A legacy of U.S.-backed terrorism
The evident contradiction of American politicians making such moralistic pronouncements is further compounded by the history of U.S.-backed terrorism in Cuba.
As Salon detailed in a previous story, the U.S. has terrorized Cuba for more than 50 years, since Castro led the revolution that freed his country from the yoke of American imperialism. Scholar Noam Chomsky has called U.S. policy in Cuba a “terrorist campaign” and a decades-long “murderous terrorist war.”
In 1978 Pulitzer Prize-winning journalist and historian Garry Wills wrote in The New York Times about the U.S. “campaign of terror and sabotage directed against Castro.” Even establishment historian Arthur Schlesinger, who advised president John Kennedy and his brother Robert, spoke of the U.S. attempt to unleash “the terrors of the earth” on postrevolutionary Cuba.
Two years after the Cuban revolution of 1959, the U.S. launched a military invasion of island, attempting to violently overthrow a government that it admitted was very popular and killing and wounding hundreds of Cubans, perhaps thousands according to some estimates.
Former U.S. attorney general Robert Kennedy wrote in notes about a 1961 White House meeting, "My idea is to stir things up on island with espionage, sabotage, gender disorder, run & operated by Cubans themselves." He added that that “no time, money, effort — or manpower — be spared.” People at the White House meeting discussed using chemicals to incapacitate Cuban sugar workers and considered encouraging “gangster elements” on the island.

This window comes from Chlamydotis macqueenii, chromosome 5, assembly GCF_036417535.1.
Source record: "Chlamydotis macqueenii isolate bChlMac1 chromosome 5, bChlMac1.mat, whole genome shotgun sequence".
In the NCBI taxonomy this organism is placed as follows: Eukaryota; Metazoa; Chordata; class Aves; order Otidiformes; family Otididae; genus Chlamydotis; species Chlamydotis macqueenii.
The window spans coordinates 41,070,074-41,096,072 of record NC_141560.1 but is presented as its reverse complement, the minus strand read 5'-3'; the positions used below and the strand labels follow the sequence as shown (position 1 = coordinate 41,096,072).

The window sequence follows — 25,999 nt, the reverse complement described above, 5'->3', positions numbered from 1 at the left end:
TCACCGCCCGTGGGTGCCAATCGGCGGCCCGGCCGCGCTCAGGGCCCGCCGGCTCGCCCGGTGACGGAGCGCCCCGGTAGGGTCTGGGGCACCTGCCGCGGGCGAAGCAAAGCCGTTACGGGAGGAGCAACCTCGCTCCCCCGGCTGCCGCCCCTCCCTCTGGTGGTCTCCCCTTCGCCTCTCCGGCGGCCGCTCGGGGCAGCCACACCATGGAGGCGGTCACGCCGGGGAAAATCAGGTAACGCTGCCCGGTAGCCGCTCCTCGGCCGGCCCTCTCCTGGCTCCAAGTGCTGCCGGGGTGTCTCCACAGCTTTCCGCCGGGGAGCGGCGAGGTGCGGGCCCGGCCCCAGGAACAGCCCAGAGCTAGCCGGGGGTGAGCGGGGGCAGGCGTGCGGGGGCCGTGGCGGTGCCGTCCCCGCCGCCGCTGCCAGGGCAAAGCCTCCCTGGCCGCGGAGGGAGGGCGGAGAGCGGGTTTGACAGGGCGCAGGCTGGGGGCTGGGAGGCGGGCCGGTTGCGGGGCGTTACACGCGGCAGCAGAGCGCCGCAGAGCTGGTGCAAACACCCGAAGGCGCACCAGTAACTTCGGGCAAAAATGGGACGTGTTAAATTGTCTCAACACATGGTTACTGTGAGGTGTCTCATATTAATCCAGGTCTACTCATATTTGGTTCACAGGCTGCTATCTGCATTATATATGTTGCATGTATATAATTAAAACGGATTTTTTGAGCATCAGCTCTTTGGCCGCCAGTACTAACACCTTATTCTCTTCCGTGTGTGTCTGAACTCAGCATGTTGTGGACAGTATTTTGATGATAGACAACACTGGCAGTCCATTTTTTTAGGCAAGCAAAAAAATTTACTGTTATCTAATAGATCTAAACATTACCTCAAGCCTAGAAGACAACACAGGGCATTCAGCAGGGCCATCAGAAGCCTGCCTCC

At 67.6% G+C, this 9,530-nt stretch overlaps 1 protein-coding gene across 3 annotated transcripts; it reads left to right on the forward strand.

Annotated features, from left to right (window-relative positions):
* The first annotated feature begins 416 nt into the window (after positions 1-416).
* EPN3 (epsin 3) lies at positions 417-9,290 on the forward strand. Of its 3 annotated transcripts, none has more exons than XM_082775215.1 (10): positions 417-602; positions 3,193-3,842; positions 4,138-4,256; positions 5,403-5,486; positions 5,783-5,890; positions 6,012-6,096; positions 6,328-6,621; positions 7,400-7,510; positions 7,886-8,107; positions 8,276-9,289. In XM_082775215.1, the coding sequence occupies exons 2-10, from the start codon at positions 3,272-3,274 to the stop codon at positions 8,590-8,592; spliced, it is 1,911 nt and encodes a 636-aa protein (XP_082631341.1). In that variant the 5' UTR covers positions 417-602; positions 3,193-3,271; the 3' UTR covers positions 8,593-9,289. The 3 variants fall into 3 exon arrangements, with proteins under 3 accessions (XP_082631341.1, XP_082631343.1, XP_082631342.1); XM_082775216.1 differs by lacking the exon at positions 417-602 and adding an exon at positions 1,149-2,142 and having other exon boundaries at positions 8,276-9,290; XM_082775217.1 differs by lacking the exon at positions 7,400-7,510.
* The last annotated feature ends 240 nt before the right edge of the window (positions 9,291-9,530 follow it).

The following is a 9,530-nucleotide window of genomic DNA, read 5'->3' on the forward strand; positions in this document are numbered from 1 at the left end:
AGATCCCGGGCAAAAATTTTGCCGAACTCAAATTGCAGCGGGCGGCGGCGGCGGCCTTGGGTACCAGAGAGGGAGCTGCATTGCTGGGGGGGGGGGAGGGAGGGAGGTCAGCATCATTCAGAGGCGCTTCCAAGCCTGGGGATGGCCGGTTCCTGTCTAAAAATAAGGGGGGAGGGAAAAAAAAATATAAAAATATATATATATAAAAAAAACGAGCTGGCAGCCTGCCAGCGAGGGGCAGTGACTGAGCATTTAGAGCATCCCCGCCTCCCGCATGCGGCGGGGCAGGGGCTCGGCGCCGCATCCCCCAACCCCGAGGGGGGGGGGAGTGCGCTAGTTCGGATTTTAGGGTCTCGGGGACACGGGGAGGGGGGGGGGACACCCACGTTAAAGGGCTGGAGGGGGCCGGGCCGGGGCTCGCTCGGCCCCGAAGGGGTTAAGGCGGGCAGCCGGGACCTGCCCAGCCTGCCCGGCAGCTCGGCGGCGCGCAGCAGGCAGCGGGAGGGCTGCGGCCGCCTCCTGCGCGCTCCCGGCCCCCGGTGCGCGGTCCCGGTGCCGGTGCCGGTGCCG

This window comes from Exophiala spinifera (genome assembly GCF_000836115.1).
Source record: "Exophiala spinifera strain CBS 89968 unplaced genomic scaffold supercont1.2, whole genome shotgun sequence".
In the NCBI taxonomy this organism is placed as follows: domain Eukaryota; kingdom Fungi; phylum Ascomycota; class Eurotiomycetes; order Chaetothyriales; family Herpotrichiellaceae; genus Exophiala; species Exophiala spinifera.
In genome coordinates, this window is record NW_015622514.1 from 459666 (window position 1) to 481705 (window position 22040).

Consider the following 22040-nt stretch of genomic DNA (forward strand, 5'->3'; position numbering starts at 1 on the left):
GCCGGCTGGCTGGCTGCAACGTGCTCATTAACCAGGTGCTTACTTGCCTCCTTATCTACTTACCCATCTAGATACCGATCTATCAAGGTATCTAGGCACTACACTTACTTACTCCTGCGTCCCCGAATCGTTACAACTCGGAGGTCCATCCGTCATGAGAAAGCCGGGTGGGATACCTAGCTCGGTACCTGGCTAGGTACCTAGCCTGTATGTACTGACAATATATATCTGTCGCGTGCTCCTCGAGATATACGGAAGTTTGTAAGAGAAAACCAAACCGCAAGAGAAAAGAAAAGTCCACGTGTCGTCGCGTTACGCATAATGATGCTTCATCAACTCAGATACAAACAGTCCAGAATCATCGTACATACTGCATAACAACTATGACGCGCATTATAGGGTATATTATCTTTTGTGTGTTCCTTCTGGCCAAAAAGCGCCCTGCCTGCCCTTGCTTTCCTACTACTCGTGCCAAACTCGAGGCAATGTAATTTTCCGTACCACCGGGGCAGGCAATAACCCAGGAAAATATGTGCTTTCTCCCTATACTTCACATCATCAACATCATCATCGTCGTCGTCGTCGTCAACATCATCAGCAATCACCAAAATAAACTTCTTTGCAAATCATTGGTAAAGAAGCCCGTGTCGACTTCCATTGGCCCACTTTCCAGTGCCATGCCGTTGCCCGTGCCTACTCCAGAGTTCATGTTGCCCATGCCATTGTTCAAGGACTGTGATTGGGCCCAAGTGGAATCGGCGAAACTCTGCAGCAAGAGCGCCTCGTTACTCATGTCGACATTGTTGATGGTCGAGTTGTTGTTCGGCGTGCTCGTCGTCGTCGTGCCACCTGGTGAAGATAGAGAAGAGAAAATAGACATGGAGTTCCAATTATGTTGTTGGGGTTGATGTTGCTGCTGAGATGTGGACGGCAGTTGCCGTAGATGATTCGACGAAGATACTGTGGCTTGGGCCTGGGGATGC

What has been the U.S. government's goal since then? Since the 1960s, it has strived to, in the words of Lester Mallory, the former deputy assistant secretary of state for inter-American affairs, "bring about hunger, desperation and overthrow" of Cuba's revolutionary government, to "decrease monetary and real wages" through "disenchantment and disaffection based on economic dissatisfaction and hardship."
In order to do so, the U.S. imposed a destructive and crippling unilateral embargo on Cuba for 55 years, an embargo that has taken a huge toll on the country' civilian population and that that has been vigorously opposed by much of the international community.
The U.S. pressure has not just been economic; it has often been violent. From 1959 to 2006, the CIA reportedly pursued at least 638 assassination attempts against Castro, according to Cuban intelligence. The documentary film "638 Ways to Kill Castro," produced by the U.K.'s public media network Channel 4, detailed a vast array of failed murder strategies organized by the United States.